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nonSpecialism – Acupuncture and the Art of Generalism

Within the broad spectrum of oriental medicine, there is room for specialism – and there are many practitioners who choose to specialise in one condition or target group.

Family and friends have implored me to specialise. To be the specialist in IVF, paediatrics, or another specific area. From a marketing perspective it makes very good sense. But I feel there is a little more to the story…

Background We have moved from a world of scarcity to oversupply. Only a few yeas ago the challenge was gathering enough information. Now we are faced with the problem of distinguishing the useful (acupuncture!) needles from an ever-growing haystack. We need an effective filter to sift through the chaff; to find the relevant, the pertinent, the honest.

One solution is to look for an expert; a “specialist” to help us make sense of all the noise. It follows that a “specialist” possessing “special” knowledge must be providing something “special”. So why not turn to this expert for a special solution to your needs?

History Authentic oriental medicine has its deepest roots in Tao(ism) – which in reality is the opposite of an “ism”. By definition, it defies definition: the first, and perhaps most important, words of the Taoist “bible”, the Tao Te Ching, state – “the Tao that can be named is not the true Tao”.

So, if technology today can explore previously inaccessible depths and distances to reveal the hidden truths of Nature herself, why bother with this ancient (non)philosophy, which cannot even bring itself to definition?

By intentionally rejecting definition (read ‘restriction’) we are able to step back and see the bigger picture. Creating space and perspective in which to see connections and repercussions that are outside the scope of the narrowed focus of specialism.

Context The core principle that oriental medicine draws from Tao(ism) is context: The “here and now”; the background; the texture; known as “soft focus” in the martial arts. By drawing back from the temptation to isolate or identify a specific disease/symptom/goal, the oriental doctor views the patient as a fellow human being. Seeing the patient in the context of their current life, environment and culture allows us to see to the root cause.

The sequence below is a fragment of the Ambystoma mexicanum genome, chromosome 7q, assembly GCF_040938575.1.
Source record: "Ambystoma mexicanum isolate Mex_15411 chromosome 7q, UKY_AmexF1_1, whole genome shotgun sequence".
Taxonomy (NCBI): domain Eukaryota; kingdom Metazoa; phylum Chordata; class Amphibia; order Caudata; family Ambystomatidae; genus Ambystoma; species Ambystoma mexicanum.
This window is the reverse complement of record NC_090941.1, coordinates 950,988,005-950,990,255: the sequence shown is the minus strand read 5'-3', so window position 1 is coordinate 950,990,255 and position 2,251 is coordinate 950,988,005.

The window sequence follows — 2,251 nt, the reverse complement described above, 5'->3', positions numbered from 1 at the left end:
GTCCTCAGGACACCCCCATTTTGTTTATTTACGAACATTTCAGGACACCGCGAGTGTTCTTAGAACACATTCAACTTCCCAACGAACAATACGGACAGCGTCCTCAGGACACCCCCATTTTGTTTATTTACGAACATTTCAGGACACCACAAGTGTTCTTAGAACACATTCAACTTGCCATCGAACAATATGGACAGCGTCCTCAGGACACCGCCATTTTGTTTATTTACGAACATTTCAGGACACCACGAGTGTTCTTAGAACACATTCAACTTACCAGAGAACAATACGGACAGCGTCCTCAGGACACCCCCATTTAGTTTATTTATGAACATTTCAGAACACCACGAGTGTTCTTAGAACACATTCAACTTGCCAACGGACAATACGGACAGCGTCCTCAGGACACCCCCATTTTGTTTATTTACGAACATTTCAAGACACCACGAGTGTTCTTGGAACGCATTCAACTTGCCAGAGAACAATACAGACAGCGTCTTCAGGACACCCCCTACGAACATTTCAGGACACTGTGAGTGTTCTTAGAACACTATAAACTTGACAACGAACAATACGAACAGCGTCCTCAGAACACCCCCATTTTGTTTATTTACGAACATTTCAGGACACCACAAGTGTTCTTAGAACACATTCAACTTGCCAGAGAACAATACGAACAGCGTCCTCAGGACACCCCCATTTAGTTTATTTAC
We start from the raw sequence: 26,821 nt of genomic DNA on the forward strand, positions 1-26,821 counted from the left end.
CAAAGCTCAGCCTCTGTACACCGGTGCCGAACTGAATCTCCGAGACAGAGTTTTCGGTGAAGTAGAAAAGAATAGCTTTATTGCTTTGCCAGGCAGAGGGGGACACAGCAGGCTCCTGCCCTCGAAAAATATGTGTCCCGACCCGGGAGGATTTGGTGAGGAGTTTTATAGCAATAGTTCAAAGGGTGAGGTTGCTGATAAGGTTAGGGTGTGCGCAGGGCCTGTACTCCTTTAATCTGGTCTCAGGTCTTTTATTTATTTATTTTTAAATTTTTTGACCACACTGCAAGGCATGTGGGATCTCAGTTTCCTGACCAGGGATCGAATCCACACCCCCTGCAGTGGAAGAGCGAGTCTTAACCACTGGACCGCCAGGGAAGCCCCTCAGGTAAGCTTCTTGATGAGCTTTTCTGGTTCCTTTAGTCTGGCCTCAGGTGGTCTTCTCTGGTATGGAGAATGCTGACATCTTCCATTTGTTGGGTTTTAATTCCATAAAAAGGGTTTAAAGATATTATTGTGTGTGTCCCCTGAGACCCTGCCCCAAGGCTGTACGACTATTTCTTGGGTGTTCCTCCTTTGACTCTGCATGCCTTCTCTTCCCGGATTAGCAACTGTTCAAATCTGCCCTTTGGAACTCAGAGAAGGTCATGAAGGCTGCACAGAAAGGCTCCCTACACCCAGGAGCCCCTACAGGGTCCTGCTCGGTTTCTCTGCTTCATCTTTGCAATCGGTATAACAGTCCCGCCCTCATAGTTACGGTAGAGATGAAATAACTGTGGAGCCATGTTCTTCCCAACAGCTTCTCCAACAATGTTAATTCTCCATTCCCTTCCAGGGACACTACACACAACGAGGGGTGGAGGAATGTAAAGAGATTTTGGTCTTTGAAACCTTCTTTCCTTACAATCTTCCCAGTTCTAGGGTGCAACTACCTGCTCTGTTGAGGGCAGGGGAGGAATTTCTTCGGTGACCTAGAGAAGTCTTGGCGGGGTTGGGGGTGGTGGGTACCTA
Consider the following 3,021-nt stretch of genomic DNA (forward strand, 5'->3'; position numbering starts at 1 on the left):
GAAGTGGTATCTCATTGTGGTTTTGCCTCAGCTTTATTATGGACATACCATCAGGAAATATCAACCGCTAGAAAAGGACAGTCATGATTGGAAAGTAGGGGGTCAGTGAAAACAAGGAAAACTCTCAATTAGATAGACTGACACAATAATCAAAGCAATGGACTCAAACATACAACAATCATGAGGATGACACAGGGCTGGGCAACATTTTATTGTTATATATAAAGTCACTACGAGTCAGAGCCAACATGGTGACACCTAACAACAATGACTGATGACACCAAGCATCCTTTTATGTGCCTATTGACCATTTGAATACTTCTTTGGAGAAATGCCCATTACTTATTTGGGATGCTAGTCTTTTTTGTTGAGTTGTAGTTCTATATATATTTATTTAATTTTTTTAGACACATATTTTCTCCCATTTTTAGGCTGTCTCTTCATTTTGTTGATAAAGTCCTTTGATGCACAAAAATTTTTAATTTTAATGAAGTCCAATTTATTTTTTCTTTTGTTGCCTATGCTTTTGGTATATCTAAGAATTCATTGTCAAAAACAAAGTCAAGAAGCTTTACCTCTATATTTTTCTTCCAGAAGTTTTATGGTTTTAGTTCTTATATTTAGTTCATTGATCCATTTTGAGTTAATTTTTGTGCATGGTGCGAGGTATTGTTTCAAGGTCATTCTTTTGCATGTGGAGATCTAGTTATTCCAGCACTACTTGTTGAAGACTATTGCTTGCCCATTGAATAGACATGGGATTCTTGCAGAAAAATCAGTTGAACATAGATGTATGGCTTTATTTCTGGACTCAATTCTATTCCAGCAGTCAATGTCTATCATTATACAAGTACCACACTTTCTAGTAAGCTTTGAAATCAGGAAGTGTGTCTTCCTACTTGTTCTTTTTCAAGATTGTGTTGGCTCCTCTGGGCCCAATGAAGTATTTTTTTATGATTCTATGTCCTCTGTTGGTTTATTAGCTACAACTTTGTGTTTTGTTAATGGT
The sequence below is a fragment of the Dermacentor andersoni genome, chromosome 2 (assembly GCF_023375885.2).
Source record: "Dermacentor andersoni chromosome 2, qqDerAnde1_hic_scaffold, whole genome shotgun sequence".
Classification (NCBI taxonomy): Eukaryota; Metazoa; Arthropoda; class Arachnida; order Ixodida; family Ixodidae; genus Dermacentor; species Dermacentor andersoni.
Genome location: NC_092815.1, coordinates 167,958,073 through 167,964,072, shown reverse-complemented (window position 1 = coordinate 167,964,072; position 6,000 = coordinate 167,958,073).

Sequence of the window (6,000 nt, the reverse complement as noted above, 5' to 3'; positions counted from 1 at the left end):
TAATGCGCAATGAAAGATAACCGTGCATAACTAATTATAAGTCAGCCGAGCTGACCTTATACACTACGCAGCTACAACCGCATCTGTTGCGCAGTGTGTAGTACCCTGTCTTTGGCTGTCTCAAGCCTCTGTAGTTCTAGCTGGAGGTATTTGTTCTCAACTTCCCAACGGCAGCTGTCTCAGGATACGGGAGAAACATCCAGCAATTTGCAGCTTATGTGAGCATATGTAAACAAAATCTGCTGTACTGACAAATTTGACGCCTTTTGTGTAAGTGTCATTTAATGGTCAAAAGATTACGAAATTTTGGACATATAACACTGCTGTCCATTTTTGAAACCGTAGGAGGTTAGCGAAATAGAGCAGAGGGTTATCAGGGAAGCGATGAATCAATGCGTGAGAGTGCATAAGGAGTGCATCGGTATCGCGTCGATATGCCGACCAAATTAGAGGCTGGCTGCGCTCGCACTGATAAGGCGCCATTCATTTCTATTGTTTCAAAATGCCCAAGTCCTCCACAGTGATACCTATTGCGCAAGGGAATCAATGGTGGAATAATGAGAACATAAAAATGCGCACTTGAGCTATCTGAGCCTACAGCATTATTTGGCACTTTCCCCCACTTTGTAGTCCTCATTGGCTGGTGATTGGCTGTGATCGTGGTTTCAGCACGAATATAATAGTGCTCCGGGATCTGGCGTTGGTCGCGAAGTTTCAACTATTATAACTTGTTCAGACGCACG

How? So how do we develop the skill of understanding and working within this wider context? By treating all types of people, of all ages, with any condition. This provides the experience needed to understand each patient within the broad sweep of the human condition.

It's like the difference between knowing the nature of a place as a summer retreat – and living there day in day out; rain and shine; spring, summer autumn, winter.

Generalism If you decide to receive bio-medical help, by all means search out a specialist. Specialism is the keynote of biomedicine. But if its oriental medicine you want, look for a ‘generalist’ and avoid ‘specialists’, however tempting they may seem to your westernised mind.

I do not specialise in IVF (infertility), or back pain or menstrual problems. Nor in weight-loss or quitting addictions. Nor in so-called “cosmetic acupuncture”.

I treat people suffering from these and any other complaint, symptom, problem, pain or issue. I also treat people suffering from nothing other than the human condition. If I must specialise, I specialise in treating human beings.

A Short Story Please enjoy this short story written by my teacher, Edward Obaidey Sensei: Outside the Box – broader perspective medicine.

It illustrates (amongst other things) the power and extent of the generalist’s broad view as discussed above.


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